Planner’s comments – Studland Dunes
I seem to spend many a weekend driving to South Wales, the Lakes or Scotland in search of technical orienteering terrain. There is a perception among some northerners and Scots that little tough navigational terrain exists in the south, except on sand dunes in Devon and Cornwall, or on Dartmoor. A few years ago, whilst walking over the northern dunes at Studland, I was surprised how complex it was, but also how little the dunes varied in height, unlike the towering dunes at Braunton. Having jumped through several hoops with the National Trust and Natural England, and having secured Ben Mitchell’s skills in mapping, we suddenly had a terrain that was a match for more distant areas. I hope you agree that Ben managed to make sense of the madness of the knolls, re-entrants and depressions, and we are delighted to have Studland on our doorstep, and a five-year license to orienteer there.
One reason for the license is to try and assist NT with their biodiversity goal of breaking up the heather-clad dunes to reveal sandy tracks, that in time, will lead to less dune stability, and to re-create the natural processes that dune systems need. This means though that the heather-clad dunes are currently over-grown, and there is a relative absence of tracks. In orienteering this weekend, you have assisted the resident herd of cattle. The going is therefore tough, particularly in the area between controls 52 and 36. In hindsight, many of the courses were too physically demanding, and in future all courses (except perhaps brown) should be shorter. My intention was to keep you out of the dunes and on the beach on the way to the start, aiming for the obviously mapped clearing. Courses would then approach the dunes at 90 degrees to the natural undulation of the landscape. In the north the large mires create three linear dune areas. The middle one I used for the green, the middle and right for the blue, necessitating a trip to Shell bay, and the brown covered all three, via the car park at the ferry. Perhaps it’s too far to get around the northern end, but it does mean hopefully that I avoided too much re-tracing of steps.
The southern area is intersected by a number of smaller marshes, some being very narrow, and following the dry summer, all were much drier than normal. Even the dot ponds appeared empty. Come back in January, and it may be very different.
There was much debate about whether marshes could be crossed. I’m not sure why, as it was printed in capital letters on all maps “ALL MARSHES ARE OUT OF BOUNDS” and I went to great lengths to explain this in the final details. I was given a very detailed map from Natural England, delineating all the valley mires (i.e. marshes, bogs) and where we should avoid. Anything with horizontal blue lines were marshes, and none should be crossed.
However, the mapper had mapped some marshes as uncrossable, and others as just marshes. This was based upon a physical ability to cross, rather than permissibility. We could surround all marshes of all kinds with a black line, but that would get messy. I could also have covered all marshes with OOB, but that would spoil the map, as well as make any interpretation of the fine detail far more challenging. Instead, I hoped that all would oblige.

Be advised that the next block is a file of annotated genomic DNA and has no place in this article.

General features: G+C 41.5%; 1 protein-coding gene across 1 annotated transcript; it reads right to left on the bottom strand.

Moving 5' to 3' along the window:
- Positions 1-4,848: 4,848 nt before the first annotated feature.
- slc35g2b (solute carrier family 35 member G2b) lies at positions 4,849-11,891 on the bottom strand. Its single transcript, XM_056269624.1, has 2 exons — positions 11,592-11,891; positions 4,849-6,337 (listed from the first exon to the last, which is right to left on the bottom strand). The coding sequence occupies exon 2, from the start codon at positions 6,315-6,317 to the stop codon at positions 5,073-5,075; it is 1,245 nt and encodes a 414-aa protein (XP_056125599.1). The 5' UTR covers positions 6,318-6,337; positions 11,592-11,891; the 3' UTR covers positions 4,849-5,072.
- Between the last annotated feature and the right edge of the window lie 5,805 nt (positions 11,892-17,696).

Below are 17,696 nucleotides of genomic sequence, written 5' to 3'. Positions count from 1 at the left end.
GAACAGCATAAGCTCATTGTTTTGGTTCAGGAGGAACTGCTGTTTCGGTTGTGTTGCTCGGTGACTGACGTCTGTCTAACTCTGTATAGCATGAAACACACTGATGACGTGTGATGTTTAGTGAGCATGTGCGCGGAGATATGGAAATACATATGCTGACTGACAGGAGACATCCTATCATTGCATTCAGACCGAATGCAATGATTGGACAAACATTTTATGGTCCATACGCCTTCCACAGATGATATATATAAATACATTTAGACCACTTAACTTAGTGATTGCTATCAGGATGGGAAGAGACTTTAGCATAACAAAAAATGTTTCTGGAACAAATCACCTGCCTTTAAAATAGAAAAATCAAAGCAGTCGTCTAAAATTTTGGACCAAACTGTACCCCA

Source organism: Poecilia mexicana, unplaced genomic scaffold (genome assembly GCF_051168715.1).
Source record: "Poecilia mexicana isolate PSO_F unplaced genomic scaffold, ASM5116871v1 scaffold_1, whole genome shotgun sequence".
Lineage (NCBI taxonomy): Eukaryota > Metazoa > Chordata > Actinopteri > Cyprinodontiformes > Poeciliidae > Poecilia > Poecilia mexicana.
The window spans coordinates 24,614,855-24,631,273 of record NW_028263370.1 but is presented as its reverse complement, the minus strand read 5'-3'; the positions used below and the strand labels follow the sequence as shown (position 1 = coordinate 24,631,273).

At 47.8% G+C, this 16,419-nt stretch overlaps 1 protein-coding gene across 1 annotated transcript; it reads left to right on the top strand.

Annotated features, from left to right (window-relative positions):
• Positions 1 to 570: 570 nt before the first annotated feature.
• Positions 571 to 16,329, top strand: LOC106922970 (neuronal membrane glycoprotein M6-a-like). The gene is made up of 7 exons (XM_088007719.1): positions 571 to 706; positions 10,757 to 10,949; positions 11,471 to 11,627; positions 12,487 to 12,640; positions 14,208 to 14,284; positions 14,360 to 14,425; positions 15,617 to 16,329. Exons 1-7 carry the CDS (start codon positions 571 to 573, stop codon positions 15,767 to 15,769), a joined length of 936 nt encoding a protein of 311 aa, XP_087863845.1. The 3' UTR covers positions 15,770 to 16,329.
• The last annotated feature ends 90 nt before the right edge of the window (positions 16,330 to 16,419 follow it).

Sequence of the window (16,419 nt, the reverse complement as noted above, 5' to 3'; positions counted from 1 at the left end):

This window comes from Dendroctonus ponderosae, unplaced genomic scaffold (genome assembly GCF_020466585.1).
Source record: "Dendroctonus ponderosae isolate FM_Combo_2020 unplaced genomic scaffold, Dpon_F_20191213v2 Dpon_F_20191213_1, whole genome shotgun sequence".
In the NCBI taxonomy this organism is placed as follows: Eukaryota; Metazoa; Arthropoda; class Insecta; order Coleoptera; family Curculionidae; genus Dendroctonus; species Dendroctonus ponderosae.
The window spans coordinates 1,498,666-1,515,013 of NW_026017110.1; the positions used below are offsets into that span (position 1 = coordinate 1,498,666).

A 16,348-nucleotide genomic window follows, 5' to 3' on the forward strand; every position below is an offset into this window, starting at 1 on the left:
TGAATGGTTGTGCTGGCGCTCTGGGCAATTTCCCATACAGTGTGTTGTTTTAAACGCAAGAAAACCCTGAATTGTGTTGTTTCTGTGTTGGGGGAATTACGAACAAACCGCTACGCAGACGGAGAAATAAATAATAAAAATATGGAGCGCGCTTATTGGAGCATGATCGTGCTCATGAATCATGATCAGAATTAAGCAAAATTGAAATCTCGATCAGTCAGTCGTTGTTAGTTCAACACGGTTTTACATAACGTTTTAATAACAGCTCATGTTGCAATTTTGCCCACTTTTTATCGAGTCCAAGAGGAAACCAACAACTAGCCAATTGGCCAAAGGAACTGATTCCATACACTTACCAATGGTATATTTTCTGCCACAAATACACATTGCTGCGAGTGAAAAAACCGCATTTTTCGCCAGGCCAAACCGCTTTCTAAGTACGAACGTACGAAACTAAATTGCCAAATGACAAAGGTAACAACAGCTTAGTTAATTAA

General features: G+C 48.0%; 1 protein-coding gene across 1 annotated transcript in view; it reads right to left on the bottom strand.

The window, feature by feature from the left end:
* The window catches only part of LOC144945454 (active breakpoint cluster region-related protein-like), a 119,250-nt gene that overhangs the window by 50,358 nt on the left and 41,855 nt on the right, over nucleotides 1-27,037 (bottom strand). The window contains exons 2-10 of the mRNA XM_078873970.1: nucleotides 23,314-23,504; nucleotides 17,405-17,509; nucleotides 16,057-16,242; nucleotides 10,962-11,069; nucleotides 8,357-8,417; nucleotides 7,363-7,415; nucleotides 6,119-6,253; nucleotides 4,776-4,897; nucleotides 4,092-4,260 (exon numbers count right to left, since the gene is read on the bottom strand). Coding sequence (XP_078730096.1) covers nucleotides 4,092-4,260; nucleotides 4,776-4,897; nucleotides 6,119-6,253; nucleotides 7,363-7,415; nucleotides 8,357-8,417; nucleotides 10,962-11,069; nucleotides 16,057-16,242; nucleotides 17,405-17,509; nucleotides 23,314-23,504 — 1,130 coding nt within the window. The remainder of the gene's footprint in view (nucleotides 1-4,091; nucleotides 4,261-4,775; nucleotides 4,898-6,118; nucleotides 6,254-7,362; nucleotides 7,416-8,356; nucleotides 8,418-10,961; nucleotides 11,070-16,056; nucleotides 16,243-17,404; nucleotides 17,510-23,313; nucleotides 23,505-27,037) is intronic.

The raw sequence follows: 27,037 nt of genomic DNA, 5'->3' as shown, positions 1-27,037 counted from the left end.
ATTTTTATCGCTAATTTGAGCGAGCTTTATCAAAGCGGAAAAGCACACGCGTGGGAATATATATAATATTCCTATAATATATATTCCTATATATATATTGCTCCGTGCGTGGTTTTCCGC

The finger of marsh to the east of 46 caused some issues. It was almost possible to stride the marsh for someone of my height. On the Friday I noticed that there was also a cane with a white tag left to the east of control 46, presumably by an ecologist, perhaps to represent the denizen of some rare invertebrate, perhaps the ladybird spider. It wasn’t left by the planner to mark a crossing point, so I apologise if you thought it was. This finger of marsh was uncrossable, and so those that crossed it did gain a few minutes advantage. I probably shouldn’t have used that control site, nor have any legs heading east from it, to avoid temptation. It is rather tricky though planning for 8 courses in such a small area, trying to keep you off the paths, as well as not reversing legs between controls.
Two other areas also probably require some amendment. The area around control 51, the high point with a “boulder cluster” is surrounded by rampant gorse, with two defined paths from the north, and a few tracks through the gorse from the south. I spent some time with shears making this more accessible, but some were still aggrieved.
The northern dunes are easier to run on, although the area to the north of control 56 is tricky. A couple of non-distinctive trees could be elevated to full status, perhaps, but where do you stop with mapping trees. However, I chose the site at 56 to be just north-east of three distinctive trees, which I hoped would guide you all in. The index contour marks the high ridge, and it has a thin runnable track. Something to remember for next time, if you found this area tricky.
I hope you all feel like you were challenged mentally as well as physically. I tried very much to plan courses that kept you thinking constantly, with a few simpler legs at the end, in easier terrain, when the brain and legs were getting tired.
I want to thank the control placers and collecting team. Particularly those who had run the brown then went out again to collect the controls in. When I put most of them out on Friday evening in the rain and gales, I admit I might have hidden the odd one in the heather, to avoid them blowing away.
Hope to see you back in sunny Dorset soon.